4.      Rocky (1976): The first of six movies in this boxing series. Nominated for 10 Oscars winning three including Best Picture and Best Director (John G. Avildsen). Rocky Balboa (Sylvester Stallone) is a struggling boxer living in Philadelphia, who tries to become one of the best boxers, but working in a meat factory just isn’t helping him out. When Boxing legend Apollo Creed comes to town an exhibition match is set up, this fight is Balboa’s only chance of a “nobody” to a become a “somebody” and no one thinks Balboa has a chance of winning, but he does.

5.      Remember the Titans (2000): In a segregated town of Alexandria, Virginia, one black school and one white school combine to become T.C. Williams High School. The Caucasian coach of the Varsity football team, Bill Yoast (Will Patton) gets replaced by an African-American coach, Herman Boone (Denzel Washington). Tensions arise when players of different races are forced together on the same football team and they are eased during a two-week training camp takes place in Gettysburg, Pennsylvania. As the Titans’ season progresses toward perfection, the team finds themselves and the city closer than ever before.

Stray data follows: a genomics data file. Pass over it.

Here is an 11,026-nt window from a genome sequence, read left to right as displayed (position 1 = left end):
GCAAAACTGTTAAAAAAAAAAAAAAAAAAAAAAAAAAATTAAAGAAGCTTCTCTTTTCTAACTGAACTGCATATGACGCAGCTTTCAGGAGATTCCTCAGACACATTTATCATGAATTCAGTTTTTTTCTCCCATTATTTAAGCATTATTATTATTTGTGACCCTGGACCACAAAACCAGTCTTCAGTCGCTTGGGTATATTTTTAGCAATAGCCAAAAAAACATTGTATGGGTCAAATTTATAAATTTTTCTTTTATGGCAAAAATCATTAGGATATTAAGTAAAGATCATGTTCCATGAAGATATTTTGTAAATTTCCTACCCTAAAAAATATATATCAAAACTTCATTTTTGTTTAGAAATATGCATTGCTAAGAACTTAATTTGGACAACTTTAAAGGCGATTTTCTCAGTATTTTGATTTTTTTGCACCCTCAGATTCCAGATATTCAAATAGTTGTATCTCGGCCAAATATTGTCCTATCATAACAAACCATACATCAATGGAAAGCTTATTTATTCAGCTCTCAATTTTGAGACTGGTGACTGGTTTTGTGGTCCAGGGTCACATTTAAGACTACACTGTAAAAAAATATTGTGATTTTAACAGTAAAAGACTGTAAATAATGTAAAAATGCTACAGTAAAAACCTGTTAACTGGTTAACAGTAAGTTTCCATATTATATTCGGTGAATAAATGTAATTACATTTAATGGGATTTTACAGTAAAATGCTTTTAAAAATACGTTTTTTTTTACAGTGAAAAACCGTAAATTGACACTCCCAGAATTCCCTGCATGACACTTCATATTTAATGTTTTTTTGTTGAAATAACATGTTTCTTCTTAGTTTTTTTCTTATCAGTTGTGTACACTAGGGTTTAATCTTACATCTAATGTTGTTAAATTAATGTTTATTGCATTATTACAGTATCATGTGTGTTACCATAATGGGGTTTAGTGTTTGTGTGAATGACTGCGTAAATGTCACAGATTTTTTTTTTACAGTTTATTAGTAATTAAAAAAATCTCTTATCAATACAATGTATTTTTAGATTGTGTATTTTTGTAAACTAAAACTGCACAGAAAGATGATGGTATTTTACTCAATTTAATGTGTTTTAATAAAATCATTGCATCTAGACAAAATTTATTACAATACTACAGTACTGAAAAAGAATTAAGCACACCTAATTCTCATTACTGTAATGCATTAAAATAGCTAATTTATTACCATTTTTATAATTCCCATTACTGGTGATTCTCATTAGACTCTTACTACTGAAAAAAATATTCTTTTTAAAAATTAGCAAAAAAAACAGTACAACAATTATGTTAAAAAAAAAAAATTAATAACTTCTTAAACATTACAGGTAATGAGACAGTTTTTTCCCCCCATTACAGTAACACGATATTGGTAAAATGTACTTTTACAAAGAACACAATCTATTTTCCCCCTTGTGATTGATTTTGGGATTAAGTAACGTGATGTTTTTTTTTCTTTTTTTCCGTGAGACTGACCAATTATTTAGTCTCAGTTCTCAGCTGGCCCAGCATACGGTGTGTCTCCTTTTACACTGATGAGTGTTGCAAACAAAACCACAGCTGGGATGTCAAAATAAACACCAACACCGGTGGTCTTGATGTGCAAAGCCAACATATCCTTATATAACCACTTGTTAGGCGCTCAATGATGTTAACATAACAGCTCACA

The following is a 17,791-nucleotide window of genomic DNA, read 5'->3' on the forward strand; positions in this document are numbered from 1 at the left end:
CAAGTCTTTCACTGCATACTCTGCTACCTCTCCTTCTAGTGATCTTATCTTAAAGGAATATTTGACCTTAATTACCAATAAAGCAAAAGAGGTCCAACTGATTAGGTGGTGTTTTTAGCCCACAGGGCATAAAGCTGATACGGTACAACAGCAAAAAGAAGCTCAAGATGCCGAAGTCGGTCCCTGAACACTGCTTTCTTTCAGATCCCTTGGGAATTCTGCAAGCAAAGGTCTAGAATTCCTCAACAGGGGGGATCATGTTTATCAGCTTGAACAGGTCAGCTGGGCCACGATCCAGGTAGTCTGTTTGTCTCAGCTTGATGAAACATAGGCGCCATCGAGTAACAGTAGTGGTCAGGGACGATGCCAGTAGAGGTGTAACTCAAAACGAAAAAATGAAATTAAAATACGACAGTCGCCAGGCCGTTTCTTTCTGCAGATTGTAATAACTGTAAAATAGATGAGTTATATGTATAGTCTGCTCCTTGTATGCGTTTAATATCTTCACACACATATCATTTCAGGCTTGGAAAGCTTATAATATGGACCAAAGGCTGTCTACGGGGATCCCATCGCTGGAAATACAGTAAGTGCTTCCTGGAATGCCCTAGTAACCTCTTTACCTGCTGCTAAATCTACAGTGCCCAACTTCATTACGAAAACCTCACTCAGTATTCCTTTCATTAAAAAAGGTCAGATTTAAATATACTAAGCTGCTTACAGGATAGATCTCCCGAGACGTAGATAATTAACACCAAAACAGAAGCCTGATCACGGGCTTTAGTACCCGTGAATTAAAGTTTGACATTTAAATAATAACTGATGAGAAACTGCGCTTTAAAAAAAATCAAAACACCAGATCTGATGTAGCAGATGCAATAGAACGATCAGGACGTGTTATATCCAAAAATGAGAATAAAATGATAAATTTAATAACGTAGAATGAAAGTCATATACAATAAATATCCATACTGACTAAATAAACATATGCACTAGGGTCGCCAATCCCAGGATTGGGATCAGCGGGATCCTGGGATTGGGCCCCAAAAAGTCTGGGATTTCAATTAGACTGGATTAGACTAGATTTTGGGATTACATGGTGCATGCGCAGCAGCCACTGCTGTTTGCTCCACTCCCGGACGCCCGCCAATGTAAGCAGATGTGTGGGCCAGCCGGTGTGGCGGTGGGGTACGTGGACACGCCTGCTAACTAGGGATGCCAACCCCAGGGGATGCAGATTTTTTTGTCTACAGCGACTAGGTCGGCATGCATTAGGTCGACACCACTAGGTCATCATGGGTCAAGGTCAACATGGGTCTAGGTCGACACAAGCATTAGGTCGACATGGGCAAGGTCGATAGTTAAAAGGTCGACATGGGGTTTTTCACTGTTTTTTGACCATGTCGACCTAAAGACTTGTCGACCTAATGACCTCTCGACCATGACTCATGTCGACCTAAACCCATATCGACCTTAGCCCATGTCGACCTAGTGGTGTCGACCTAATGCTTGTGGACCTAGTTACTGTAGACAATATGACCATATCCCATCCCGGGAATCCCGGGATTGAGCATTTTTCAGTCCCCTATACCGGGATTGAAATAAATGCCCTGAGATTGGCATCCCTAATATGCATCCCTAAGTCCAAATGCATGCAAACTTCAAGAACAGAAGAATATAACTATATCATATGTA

6.      Jerry Maguire (1996): Nominated for five Oscars winning one (Best Actor in a Supporting Role for Cuba Gooding Jr.) A typical sports agent, Jerry Maguire (Tom Cruise) is willing to do just about anything he can to get the biggest possible contracts for his clients, when one day he has an epiphany, which causes him to lose his job and all but his number one client, Rod Tidwell (Gooding Jr.) and new assistant/future wife Dorothy Boyd (Renee Zellweger).